No aircraft, no escorts, no kettles. How much truth can be found in the many myths surrounding HMS Queen Elizabeth and her sister HMS Prince of Wales?

There are scores of myths, rumours and outright nonsense circulating on the internet and even in newspapers about the new Queen Elizabeth class aircraft carriers. We spend a lot of time pointing out these myths, writing articles about them and directing people to the different articles in an attempt to set the record straight. One of our readers recently asked, ‘Why not just write one article covering the myths?’, so we have.

There’s simply not enough time to discuss or counter everyone of the myths about these vessels so let’s take a look at the most common and resilient myths surrounding HMS Queen Elizabeth and her sister HMS Prince of Wales.

If there’s anything we’ve missed, please let us know!

1. ‘The carriers will not have any aircraft’.

This one even gets repeated by politicians, many of you will be aware of our Twitter campaign to correct this claim across the political spectrum. Claims the carrier will not have any aircraft are simply incorrect.

Merlin helicopters were the first aircraft to begin flying from HMS Queen Elizabeth and they will soon be followed by F-35 jets in September this year.

In order to prepare for operating from HMS Queen Elizabeth, Royal Navy sailors have also trained alongside their US Navy counterparts on the flight deck of the amphibious assault ship USS Wasp. Recent F-35 trials aboard the USS Wasp weren’t just an operational test for the United States Marine Corps, with much of the data produced being used to inform the USMC’s declaration of initial operating capability but also for the United Kingdom.

UK personnel were fully embedded in the USS Wasp trials and will use the data gathered from this event, future trials and operational deployments to support the UK’s flying trials aboard HMS Queen Elizabeth off the US coast in a few months.

British F-35 pilots also recently embarked on the USS America for at-sea developmental testing phase 3 (known as DT), the last trial that paves the way for the US Marine Corps to deploy the jet operationally on amphibious assault ships.

BAE Systems test pilot Pete Wilson said about the upcoming trials on the HMS Queen Elizabeth:

“This will not be a DT phase. Testing on the Queen Elizabeth will be like DTs 1, 2 and 3 combined. We don’t need to use fully instrumented aircraft; we already understand most of the loads on the aircraft systems, as we have tested that during earlier tests.”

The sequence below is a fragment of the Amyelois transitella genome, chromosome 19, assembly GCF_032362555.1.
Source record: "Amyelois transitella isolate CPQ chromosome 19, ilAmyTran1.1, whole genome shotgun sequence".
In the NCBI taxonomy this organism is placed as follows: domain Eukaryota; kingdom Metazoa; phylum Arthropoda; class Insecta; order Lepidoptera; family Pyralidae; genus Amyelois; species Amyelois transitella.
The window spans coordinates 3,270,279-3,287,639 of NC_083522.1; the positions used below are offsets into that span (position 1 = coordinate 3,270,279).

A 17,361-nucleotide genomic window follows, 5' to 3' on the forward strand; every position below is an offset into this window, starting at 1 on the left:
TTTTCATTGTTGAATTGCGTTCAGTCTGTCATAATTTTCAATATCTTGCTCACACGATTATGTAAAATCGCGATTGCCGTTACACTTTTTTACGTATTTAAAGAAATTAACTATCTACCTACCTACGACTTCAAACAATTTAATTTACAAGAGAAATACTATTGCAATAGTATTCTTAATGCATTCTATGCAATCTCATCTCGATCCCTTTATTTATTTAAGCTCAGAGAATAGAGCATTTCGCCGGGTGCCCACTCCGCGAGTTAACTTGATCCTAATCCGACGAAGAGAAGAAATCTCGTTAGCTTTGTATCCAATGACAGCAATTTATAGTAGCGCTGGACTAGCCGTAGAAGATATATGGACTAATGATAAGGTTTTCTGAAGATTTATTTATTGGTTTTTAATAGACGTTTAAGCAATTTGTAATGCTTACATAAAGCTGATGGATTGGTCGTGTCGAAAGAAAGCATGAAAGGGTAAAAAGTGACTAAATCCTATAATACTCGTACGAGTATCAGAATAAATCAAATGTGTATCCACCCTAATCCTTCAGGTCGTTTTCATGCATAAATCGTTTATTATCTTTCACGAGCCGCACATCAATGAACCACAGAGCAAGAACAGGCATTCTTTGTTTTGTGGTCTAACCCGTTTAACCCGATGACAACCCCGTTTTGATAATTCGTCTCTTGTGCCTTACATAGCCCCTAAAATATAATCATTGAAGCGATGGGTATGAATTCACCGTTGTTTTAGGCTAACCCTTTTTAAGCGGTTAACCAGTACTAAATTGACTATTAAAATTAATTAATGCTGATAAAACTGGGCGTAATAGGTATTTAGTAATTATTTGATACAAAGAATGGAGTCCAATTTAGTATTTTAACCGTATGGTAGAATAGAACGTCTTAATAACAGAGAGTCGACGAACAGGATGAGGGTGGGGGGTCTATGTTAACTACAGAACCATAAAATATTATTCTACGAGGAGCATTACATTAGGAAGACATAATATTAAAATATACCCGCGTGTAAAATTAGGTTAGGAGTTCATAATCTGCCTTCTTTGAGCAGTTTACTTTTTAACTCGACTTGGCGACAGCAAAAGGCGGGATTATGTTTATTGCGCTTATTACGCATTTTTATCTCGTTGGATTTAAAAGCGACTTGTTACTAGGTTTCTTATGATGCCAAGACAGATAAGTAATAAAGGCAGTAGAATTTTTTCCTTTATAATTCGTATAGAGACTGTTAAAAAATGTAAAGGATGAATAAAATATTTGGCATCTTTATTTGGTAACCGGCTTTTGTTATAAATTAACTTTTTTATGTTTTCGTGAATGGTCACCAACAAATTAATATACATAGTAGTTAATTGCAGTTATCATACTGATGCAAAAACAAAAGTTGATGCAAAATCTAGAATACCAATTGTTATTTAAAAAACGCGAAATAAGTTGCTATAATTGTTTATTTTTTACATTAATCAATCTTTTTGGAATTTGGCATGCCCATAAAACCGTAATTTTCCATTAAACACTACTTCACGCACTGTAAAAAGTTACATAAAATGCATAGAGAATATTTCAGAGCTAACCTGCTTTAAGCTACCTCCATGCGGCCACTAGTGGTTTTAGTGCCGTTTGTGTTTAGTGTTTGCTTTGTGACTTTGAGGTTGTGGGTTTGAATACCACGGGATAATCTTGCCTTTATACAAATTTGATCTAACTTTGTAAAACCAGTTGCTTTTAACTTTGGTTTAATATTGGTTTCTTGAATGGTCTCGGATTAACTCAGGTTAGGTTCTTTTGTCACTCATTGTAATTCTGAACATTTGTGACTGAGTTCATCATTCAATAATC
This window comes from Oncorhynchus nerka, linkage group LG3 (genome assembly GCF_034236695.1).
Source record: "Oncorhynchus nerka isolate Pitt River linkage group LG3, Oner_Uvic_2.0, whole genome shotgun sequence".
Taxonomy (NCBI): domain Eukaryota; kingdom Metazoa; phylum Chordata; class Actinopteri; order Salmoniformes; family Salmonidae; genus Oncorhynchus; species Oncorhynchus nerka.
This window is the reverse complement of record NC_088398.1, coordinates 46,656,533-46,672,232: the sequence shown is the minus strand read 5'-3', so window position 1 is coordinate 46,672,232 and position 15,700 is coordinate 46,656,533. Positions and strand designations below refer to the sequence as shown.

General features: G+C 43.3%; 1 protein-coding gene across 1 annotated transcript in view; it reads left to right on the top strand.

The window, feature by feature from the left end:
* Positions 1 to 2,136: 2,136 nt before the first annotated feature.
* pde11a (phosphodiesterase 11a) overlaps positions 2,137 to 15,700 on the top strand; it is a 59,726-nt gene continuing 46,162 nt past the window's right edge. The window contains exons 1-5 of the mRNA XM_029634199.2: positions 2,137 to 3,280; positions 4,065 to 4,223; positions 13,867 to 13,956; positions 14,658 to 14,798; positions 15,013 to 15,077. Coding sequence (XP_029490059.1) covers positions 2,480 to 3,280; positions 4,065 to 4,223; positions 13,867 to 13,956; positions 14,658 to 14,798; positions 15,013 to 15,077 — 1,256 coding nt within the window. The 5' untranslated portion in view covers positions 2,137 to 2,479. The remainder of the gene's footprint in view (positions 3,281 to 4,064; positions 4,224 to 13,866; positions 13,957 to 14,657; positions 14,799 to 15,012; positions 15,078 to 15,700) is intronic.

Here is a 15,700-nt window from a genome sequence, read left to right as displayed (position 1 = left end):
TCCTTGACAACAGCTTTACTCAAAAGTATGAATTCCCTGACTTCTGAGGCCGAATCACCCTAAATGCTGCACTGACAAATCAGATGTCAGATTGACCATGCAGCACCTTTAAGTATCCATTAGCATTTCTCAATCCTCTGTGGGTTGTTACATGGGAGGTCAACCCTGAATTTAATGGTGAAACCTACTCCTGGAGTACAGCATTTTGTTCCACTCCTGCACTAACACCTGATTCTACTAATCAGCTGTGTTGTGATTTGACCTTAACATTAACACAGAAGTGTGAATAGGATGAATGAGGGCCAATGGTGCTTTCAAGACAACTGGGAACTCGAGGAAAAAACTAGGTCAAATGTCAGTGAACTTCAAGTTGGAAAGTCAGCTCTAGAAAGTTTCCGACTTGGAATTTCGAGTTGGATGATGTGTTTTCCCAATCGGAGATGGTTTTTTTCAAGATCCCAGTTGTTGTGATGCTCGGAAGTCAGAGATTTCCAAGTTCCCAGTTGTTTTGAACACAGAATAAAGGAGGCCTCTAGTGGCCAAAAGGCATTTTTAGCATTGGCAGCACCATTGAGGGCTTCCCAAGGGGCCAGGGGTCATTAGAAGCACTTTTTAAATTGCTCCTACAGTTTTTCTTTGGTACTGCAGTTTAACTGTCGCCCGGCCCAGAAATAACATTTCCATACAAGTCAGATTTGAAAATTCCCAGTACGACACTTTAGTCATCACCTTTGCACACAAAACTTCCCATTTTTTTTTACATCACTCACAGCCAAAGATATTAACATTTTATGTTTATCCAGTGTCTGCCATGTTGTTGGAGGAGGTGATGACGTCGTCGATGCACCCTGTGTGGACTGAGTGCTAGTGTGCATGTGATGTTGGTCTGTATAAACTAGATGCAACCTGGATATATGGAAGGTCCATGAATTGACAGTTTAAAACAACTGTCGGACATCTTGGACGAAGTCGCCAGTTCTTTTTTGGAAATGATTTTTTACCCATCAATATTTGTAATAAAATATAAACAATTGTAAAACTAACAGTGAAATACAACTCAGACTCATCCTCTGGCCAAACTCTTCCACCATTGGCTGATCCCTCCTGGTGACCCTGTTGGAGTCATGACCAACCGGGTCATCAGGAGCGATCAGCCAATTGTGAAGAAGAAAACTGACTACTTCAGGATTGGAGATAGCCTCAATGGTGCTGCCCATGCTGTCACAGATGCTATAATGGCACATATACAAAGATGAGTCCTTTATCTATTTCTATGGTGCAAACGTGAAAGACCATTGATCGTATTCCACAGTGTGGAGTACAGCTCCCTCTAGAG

F-35B flight trials at sea.

The term now used for the carriers embarked squadrons is ‘Carrier Air Wing’ (CVW). The vessels are capable of deploying a variety of aircraft in large numbers, up to a maximum in the upper fifties in surge conditions.

Captain Jerry Kyd, commander of HMS Queen Elizabeth, commented on the initial deployment and the gradual increase in air wing numbers:

“We are constrained by the F-35 buy rate even though that was accelerated in SDSR in 2015, so initial operating capability numbers in 2020 are going to be very modest indeed. We will flesh it out with helicopters, and a lot depends on how many USMC F-35s come on our first deployment in 2021. But by 2023, we are committed to 24 UK jets onboard, and after that it’s too far away to say.”

In 2023, the UK will have 42 F-35 aircraft, with 24 being front-line fighters and the remaining 18 will be used for training (at least 5 on the OCU), be in reserve or in maintenance.

In addition to the joint force of Royal Air Force and Royal Navy F-35Bs and their pilots, the air wing is expected to be composed of a ‘Maritime Force Protection’ package of nine anti-submarine Merlin HM2 and four or five Merlin for airborne early warning; alternatively a ‘Littoral Manoeuvre’ package could include a mix of RAF Chinooks, Army Apaches, Merlin HC4 and Wildcat HM2. The Crowsnest AEW&C aircraft will come from a number of the embarked Merlins (any of which can be fitted with the sensor package), the number again scaling with requirements.

We understand that vessel would still carry at least one F-35 squadron aboard in such circumstances to offer air defence as well as support to the helicopter assault activities.

2. ‘The computer systems run on Windows XP’.

Confusion on this often brought up myth seems to come from the fact former Defence Secretary Michael Fallon didn’t deny the suggestion the vessels used Windows XP after an image of a laptop appearing to use the operating system (OS) surfaced, the only trouble with this is he doesn’t actually seem to know any better. The Queen Elizabeth class run on the Shared Infrastructure operating system.

While I was on-board, a number of monitors displayed the XP boot screen, this has been reported by many to indicate the carrier runs on Windows XP. Now, why is it wrong to say the carriers run on XP?

Simply put, the system is used in the same way Windows RE is used on commercial machines today, as a recovery and maintenance environment. The use of one operating system in the maintenance of another is not uncommon. XP doesn’t run any systems on-board either carrier.

The vessel is already largely dependent on the Shared Infrastructure OS, for various systems to use XP or a derivative alongside this for anything other than testing, calibration etc would seem to make little sense. While many on board systems used by contractors for various tasks use Windows XP, Windows 7 and various other operating systems, none of these are directly involved in running the vessel and will not be present when the ship enters operation service according to the Ministry of Defence.